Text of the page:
I got hurt on the job. But do I really need a lawyer?
Work tells me I don't need an attorney. So what's the downside if I don't hire a Workers' Compensation Lawyer?
The BWC tells me right on their website that they will help me - So why do I need a lawyer?
As you can see on other pages on our website, The BWC and your Employer BOTH have lawyers to represent their positions.
The BWC works to protect the "State Fund" from which compensation and benefits are paid.
Use common sense, how do you think it is going to save money ? Of course, by fighting YOU and the benefits YOU need by not paying wage & injury compensation or medical bills. YOU, as the Injured Worker, will be the one to suffer.
The Employer works to keep its Workers' Compensation Premiums as low as possible by contesting claims.
In order to do accomplish their goals, the BWC and your Employer each have their own seperate lawyers.
Now the most important question - Why do they need lawyers when they tell you that you don't?
It just doesn't make sense to us. In order to get an even advantage, you need legal representation to protect your rights.
Remember the old saying "A Lawyer Who Represents Himself Has A Fool For A Client".
So, without any legal training, how do you think you are going to represent yourself against the trained BWC Lawyers and the trained Employer's Lawyers?
How do you think you can succeed in getting all the benefits you deserve, when you might not even know what they are or how to fight the lawyers on the other side of the table?
Don't be a Fool! They have lawyers and you better have one too!
Don't be fooled into believing that the BWC is truly looking out for your interests. If that was the case, why did they enact a rule to allow the BWC to have you examined every 30 days, if they want, to see about terminating your weekly benefits and/or your medical treatment. Only your lawyer will fight for your right to obtain correct compensation and all the medical care your doctor says you need.
Although the BWC website states that the CSS will respond to general questions in a timely manner and assist you in understanding:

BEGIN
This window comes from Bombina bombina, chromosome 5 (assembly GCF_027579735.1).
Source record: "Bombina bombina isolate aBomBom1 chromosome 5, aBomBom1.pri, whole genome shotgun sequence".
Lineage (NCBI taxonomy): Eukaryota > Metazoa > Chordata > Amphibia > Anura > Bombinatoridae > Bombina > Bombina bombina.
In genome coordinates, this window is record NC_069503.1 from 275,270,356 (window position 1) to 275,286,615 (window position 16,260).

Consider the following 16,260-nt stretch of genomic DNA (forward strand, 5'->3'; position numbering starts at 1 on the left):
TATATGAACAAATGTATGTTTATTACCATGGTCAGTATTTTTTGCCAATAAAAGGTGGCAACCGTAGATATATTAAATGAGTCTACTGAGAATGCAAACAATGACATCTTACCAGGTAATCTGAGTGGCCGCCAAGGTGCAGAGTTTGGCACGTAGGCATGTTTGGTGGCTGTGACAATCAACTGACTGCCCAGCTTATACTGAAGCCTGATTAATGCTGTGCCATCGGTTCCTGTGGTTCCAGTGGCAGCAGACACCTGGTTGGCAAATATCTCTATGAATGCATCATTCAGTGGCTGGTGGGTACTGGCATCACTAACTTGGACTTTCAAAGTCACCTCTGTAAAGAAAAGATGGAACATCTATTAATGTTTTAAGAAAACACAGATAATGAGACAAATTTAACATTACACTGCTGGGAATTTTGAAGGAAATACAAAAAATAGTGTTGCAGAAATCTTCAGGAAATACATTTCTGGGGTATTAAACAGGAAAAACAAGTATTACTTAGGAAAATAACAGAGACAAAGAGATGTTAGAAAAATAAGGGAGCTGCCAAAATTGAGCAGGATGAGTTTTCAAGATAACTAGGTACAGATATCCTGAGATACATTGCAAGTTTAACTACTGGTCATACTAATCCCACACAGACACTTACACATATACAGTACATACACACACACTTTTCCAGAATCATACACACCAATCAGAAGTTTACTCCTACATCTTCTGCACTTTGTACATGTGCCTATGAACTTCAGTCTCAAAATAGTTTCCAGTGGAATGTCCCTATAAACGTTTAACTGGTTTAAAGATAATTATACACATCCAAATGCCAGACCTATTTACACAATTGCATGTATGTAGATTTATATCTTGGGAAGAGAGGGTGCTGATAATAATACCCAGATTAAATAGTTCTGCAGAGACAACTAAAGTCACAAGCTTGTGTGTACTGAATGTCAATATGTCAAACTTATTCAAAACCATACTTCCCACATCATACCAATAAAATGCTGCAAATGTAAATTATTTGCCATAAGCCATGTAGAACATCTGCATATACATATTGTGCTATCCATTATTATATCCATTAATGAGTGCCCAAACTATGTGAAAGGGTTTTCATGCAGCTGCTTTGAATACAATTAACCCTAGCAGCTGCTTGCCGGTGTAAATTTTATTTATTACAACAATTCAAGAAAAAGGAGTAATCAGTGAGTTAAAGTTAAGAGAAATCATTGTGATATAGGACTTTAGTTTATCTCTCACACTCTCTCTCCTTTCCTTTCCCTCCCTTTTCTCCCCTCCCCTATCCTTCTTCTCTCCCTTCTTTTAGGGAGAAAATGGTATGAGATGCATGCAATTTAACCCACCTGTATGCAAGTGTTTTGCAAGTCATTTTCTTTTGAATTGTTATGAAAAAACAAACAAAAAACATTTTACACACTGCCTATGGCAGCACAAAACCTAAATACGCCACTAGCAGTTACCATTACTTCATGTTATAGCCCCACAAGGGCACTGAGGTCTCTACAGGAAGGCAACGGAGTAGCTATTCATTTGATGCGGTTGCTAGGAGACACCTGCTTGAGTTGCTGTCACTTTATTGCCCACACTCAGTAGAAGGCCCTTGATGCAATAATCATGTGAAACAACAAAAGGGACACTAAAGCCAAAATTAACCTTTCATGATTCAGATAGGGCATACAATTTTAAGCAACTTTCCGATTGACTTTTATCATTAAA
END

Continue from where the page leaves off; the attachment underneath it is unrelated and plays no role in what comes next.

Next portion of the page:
- Your responsibilities in filing a claim;
- BWC benefits that may be available to you;
- How and when payment is made;
The CSS assigned to your claim by the BWC is not a lawyer and the CSS works for the BWC, not for you!
Gruhin & Gruhin thinks you should retain an attorney at the very start of your BWC claim. We firmly believe that you should retain the services of a Board Certified Workers' Compensation Specialist! The BWC will only pay for medical treatments you receive from a BWC Certified BWC Medical Provider. So why shouldn't you be represented by a Board Certified Lawyer Specialist also?
Although many workers’ compensation claims are “medical only” claims, they still entitle the Injured Worker to receive an injury award.
Medical only claims are often certified (that is, accepted) the employer and are routinely allowed by the BWC. However, what no one will tell you is that you must apply for the injury award. It is not something that you will obtain without taking specific action.
On the other hand, claims can be contested by either the employer or the BWC. If a workers’ compensation claim is contested, the BWC will refer the matter to the Industrial Commission of Ohio for a hearing. A hearing notice will be provided to the injured worker, the employer, and their authorized representatives. In some cases, a BWC attorney will also appear on behalf of the BWC at Industrial Commission hearings.
If you receive a hearing notice, your claim (or some issue arising under your claim) is being contested. In such instances, Gruhin & Gruhin recommends that you obtain the services of a Worker' Compensation Certified Specialist to represent your interests. Remember, the Employer and the BWC have attorneys. Don't go it alone, call Gruhin & Gruhin.
As you can see on other links in our site, The BWC and your Employer BOTH have lawyers to represent their position. You better have one too!
This Article by M Gruhin